Last Night: The Dutchess and the Duke

Categories: Last Night

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The Dutchess and the Duke
Wednesday, April 13, 2008
Rickshaw Stop

By Jennifer Maerz

Better than: She & Him, Peanut Butter & Jelly, Mom & Dad

Few acts can say screw the microphones and play an entire set truly acoustically without sounding like some crap hippie coffeehouse folk act. But Seattle's the Dutchess and the Duke are something special, and they pulled off that decision with aplomb. Last night at Rickshaw stop, the duo paired up with Oakland local Oscar Michel (Gris Gris) on percussion to bring home the casual grit and intimacy of their excellent recent album, She's the Dutchess, He's the Duke.

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Of course, the microphone-less set wasn't a planned decision: a couple songs in, the mics wouldn't stop feeding back, so the duo, armed with acoustic guitars, pushed them aside and the 200 or so folks in the crowd pushed closer to the stage to hear better. As on their recording, Jesse Lortz and Kimberly Morrison need little in the way of flourish, as all the creaks and cracks that creep into their songs only add to the sweet 'n' rough aesthetic of their lonesome Stones-y ditties.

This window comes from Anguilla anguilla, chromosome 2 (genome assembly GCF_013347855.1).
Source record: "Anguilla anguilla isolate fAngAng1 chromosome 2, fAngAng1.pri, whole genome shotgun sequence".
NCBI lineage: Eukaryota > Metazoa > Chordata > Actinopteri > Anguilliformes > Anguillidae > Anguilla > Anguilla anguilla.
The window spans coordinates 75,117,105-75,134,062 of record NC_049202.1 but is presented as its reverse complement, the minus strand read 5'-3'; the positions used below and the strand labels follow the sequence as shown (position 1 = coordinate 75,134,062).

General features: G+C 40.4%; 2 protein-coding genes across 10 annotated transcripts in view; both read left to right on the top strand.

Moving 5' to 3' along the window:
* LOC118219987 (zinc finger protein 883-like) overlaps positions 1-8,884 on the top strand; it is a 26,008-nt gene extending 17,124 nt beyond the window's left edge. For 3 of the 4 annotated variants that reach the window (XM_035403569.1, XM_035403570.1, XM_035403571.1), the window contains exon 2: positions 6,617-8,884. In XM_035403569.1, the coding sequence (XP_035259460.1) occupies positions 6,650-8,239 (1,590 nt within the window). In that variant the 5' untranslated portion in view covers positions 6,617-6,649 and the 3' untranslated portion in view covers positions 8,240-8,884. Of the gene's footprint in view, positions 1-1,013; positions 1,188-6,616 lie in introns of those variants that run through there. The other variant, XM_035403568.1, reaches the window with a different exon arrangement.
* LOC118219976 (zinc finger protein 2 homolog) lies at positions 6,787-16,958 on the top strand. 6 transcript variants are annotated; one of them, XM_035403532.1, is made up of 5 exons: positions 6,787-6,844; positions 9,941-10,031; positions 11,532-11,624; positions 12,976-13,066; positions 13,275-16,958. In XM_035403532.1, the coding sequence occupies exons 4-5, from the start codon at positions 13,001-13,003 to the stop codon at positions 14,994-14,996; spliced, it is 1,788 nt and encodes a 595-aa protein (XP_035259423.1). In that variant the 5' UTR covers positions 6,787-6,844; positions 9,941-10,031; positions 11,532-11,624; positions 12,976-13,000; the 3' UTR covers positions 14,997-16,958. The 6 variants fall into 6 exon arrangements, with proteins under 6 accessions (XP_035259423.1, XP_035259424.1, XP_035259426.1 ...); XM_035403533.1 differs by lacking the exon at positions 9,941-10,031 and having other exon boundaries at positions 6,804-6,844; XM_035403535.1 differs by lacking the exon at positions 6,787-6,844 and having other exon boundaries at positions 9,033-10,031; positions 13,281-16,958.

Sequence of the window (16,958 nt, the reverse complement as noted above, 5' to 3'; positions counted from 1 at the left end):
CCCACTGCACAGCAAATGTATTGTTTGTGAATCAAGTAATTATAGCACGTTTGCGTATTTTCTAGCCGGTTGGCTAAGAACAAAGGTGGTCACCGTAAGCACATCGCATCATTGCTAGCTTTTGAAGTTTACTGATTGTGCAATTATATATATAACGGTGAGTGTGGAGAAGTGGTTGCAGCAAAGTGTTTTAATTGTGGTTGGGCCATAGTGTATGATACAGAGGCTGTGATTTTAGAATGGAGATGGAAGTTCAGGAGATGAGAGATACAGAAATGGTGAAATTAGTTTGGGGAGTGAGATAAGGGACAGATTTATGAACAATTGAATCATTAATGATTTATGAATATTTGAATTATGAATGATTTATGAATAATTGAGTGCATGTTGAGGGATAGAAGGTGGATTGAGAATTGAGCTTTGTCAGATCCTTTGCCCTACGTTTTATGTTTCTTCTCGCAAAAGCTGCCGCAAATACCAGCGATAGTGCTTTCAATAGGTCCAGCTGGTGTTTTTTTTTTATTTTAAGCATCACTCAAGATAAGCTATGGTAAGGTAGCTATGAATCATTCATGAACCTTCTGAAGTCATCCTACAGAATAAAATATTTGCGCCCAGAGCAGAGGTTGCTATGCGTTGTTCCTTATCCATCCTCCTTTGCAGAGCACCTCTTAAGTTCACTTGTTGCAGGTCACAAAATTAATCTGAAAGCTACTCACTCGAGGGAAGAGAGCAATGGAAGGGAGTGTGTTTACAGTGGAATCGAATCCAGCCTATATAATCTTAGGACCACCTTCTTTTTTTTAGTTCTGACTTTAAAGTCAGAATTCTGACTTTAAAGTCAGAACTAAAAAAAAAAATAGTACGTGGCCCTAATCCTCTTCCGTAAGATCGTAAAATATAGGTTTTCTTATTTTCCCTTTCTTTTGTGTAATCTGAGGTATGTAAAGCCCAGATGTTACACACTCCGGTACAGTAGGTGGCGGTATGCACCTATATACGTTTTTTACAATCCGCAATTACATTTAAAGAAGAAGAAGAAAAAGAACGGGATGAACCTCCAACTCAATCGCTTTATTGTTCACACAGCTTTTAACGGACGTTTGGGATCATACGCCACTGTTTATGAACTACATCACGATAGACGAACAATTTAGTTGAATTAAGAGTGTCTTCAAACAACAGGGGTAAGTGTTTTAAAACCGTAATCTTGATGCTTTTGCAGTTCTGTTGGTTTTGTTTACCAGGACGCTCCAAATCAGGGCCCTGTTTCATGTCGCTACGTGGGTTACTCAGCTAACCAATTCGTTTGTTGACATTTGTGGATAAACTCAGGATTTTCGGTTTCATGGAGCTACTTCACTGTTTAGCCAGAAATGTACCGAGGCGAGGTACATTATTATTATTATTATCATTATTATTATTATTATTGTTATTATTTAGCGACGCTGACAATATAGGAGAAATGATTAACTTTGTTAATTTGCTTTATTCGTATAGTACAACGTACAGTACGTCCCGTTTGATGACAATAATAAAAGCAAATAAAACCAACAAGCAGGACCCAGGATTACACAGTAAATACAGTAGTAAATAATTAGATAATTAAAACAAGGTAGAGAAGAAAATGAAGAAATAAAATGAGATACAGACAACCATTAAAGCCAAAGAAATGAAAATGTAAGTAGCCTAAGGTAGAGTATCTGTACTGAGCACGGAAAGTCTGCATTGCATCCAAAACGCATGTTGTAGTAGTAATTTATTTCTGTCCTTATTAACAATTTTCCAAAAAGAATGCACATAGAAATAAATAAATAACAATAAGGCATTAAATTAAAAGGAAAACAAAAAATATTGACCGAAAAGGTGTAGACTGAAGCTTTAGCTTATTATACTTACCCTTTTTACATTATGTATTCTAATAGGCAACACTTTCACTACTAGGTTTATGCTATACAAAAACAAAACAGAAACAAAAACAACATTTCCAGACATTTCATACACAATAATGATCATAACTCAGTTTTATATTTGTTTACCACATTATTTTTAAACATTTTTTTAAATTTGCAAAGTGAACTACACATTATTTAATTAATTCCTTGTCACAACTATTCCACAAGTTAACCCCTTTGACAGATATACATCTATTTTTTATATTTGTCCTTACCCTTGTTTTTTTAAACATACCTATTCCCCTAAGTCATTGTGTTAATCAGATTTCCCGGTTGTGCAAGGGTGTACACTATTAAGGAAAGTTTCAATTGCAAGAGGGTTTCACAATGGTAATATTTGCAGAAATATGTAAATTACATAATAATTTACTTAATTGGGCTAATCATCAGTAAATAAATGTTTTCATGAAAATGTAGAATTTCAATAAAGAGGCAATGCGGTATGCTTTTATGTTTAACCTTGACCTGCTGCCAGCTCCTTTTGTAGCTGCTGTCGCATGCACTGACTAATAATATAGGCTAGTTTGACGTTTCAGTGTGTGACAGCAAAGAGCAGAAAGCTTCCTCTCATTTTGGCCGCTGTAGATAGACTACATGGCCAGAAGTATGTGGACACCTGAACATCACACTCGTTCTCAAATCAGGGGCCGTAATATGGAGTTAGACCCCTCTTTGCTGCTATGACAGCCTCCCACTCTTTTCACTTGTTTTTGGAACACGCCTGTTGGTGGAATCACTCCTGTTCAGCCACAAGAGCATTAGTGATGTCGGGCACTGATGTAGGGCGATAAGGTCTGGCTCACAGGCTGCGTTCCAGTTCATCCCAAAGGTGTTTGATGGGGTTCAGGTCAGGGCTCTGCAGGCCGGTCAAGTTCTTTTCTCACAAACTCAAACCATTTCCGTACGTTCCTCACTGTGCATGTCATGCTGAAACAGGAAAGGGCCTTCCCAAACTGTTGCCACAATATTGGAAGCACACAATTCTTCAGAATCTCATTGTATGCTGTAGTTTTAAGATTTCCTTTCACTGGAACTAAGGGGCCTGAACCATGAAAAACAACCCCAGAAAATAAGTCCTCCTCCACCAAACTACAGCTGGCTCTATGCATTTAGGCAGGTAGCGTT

Live, the couple of garage rockers (who are married, but not to one another) took pulls from a bottle of wine (Lortz kept the cork in his pocket), whistled their tunes, and told the crowd, "This is the kind of song you normally could clap along to, but if you clap you won't be able to hear the song." Meanwhile Michel kept time with a tambourine ("I was great in Brian Jonestown Massacre," he quipped), reading from notes scribbled on an old bike receipt.

The whole performance gave new dimension to what's become one of my favorite records of the year. The interactions within the band, the way Morrison laughed through some of the songs, and the way the singers' voices hit such honeyed harmonies, it was the perfect mix of a drunken late night jam and heartfelt songs about longing sung with an attitude that nothing's precious but some things are definitely delicate. That last bit was most true when the band started in on "I Am Just a Ghost," the vocals as much of a whisper as the person describing being invisible in the song. Of course the track built to the point where Michel lost the top of his maraca (I think that was the song) but with this act, even the act of falling apart is less something tragic and more something that just makes you smile and sing along.

By the way: The Dutchess and the Duke just returned from a big tour with a current Seattle favorite, the Fleet Foxes (they opened for that band recently in S.F.)

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